For me success looks like in three years that no one's asking what is LOUDER? That they know about us. That they refer people to us. And that has been probably the most surprising thing to me and my parents. My dad is in banking, so he always laughs about like, "Oh, I didn't realize you knew this many people," because he just doesn't know this world.

But the referrals have come really fast and furious. I got one from an old client a couple weeks ago that said like, "Oh, this is Kendyl. She'll do everything for you, trust her. She's amazing." And that's what I want for LOUDER too. I've built that kind of on my own with my clients, and with my vendor partners, and different people. I want LOUDER to just be synonymous with, "Oh, they do the coolest shit, and they're easy to work with, and they make us look good." So that is my goal.

And then from a event perspective, I always look at what events do I want to be a part of. The Super Bowl was a big goal of mine. At my role at my last agency, I found the client, won a client, and then won the Super Bowl business. I did that as a part of my old agency in February. So that was, for a sports fan, bucket list, dream activation. Now I'm kind of thinking global, the Olympics, Can.

I haven't really done a lot in the music space, and as Coachella gets bigger and bigger this year, I had a lot of FOMO. I have no desire to attend a music festival, but I had a lot of FOMO from the people who were there because of the brand activation. So I kind of always look at like, what places do I want to be? Where do I want to activate at, and what ideas do I have around those big events? That's kind of what I look at my milestones as.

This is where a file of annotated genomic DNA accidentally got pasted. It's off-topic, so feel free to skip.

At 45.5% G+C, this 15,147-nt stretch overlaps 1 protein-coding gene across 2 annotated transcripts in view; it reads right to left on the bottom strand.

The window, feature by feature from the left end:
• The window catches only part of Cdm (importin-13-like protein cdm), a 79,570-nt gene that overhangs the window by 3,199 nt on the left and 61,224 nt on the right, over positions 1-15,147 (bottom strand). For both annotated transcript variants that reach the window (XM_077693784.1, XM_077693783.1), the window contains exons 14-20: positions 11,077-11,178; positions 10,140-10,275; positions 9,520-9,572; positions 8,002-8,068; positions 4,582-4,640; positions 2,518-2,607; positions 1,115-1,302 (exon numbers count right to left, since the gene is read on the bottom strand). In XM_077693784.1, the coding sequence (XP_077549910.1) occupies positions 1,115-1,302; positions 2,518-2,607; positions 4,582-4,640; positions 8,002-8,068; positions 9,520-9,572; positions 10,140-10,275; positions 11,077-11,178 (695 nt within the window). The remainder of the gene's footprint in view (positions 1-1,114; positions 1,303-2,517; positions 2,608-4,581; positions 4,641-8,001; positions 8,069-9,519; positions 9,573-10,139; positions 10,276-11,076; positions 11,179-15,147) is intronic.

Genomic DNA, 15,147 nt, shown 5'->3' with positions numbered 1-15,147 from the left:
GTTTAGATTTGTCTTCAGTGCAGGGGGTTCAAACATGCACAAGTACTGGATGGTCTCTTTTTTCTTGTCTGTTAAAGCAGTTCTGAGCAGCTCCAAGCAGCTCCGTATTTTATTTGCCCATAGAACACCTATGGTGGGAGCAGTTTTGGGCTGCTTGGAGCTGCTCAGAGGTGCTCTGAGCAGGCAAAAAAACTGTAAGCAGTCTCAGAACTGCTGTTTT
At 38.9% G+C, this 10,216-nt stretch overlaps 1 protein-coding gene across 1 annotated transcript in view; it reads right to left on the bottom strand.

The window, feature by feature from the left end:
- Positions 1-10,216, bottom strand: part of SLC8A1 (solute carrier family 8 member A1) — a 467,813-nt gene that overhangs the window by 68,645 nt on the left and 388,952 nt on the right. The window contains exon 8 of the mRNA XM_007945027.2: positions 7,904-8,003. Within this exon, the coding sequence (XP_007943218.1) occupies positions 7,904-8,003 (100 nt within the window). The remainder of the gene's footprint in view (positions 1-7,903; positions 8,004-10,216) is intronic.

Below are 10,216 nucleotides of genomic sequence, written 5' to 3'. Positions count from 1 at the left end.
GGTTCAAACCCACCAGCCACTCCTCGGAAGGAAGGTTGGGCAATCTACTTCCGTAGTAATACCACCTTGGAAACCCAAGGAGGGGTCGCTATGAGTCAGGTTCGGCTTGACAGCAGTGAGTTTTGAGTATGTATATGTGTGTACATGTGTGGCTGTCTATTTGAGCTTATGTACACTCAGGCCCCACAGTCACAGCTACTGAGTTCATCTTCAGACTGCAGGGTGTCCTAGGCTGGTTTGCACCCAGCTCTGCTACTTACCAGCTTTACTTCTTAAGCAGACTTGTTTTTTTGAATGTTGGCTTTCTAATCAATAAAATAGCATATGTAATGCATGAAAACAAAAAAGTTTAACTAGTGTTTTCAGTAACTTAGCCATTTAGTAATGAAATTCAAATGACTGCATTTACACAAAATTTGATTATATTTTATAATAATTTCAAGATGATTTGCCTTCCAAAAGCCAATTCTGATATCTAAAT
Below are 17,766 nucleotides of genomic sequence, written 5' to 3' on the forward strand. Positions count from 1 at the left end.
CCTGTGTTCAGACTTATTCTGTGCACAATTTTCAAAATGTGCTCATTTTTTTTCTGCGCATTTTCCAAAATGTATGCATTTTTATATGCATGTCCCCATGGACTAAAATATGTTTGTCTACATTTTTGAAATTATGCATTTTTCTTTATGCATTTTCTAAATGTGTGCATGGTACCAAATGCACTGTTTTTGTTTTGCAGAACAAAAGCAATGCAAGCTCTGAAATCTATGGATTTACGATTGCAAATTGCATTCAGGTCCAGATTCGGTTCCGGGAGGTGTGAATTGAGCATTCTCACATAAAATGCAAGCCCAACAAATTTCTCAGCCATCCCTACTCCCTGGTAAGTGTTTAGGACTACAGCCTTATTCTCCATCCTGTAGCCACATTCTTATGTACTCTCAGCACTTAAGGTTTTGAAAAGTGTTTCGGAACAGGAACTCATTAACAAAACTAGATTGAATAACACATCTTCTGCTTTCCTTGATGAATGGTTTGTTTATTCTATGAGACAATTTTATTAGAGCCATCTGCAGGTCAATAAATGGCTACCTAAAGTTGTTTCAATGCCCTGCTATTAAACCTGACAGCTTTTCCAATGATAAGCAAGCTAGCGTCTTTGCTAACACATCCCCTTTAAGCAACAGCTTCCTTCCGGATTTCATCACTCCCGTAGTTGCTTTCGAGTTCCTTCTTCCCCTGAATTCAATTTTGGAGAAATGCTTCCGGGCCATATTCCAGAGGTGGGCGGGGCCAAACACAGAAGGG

BRANDON:

Awesome. Well, this is a very exciting time. I'm super pumped for you all.

KENDYL:

You're amazing.

BRANDON:

It's been a lot of fun getting to learn more about LOUDER and your experience. If people want to get in touch with you to learn more about LOUDER or just chat, how can they do that?

KENDYL:

They can email me. It's probably the easiest. I probably shouldn't give my cell phone number out on a podcast.

BRANDON:

Yeah, yeah. You can avoid that.

KENDYL:

They can email me. It's kendyl, K-E-N-D-Y-L, @louderexp.com. So louderexperiences.com, kendyl@louderexp.com. My website also has a contact form. It's under development right now because I have this badass web agency. I cannot wait to see what they build. It's under development, and I've had to be patient. Again, back to the patience. My web guy was like, "No, I can't give this to you in two weeks." And I was like, "Yeah, no, I need it tomorrow." So I have a contact form on there as well if that's easier, and my website is louderexp.com.

BRANDON:

Awesome. Thank you so much Kendyl.

KENDYL:

Thank you. This was amazing. So fun.